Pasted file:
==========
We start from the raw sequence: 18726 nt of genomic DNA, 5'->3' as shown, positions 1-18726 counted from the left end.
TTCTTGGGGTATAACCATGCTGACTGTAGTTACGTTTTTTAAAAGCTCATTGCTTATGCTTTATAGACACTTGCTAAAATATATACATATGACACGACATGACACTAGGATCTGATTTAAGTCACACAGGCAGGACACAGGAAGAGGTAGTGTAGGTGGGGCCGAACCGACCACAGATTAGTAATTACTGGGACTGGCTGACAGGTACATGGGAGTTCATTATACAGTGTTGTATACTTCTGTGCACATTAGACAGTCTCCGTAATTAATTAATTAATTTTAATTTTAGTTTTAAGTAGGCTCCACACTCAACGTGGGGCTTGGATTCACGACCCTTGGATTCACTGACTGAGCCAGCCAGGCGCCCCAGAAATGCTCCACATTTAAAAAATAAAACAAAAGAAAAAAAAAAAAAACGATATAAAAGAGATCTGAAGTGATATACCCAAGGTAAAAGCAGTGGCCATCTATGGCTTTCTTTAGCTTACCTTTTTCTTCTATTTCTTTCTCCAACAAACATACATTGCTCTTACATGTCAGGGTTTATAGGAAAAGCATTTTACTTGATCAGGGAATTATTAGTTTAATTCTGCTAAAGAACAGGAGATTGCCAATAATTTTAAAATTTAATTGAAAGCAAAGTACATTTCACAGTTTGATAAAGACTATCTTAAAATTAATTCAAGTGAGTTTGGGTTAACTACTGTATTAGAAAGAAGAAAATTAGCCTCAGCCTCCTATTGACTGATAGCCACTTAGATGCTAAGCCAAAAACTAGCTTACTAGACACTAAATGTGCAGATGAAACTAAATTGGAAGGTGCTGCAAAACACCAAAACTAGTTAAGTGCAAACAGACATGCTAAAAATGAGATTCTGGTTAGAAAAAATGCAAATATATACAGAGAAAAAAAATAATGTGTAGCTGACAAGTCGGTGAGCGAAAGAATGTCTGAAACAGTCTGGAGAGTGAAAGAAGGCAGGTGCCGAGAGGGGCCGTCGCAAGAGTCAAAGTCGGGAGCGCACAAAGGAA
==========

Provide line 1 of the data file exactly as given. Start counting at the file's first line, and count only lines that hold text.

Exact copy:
We start from the raw sequence: 18726 nt of genomic DNA, 5'->3' as shown, positions 1-18726 counted from the left end.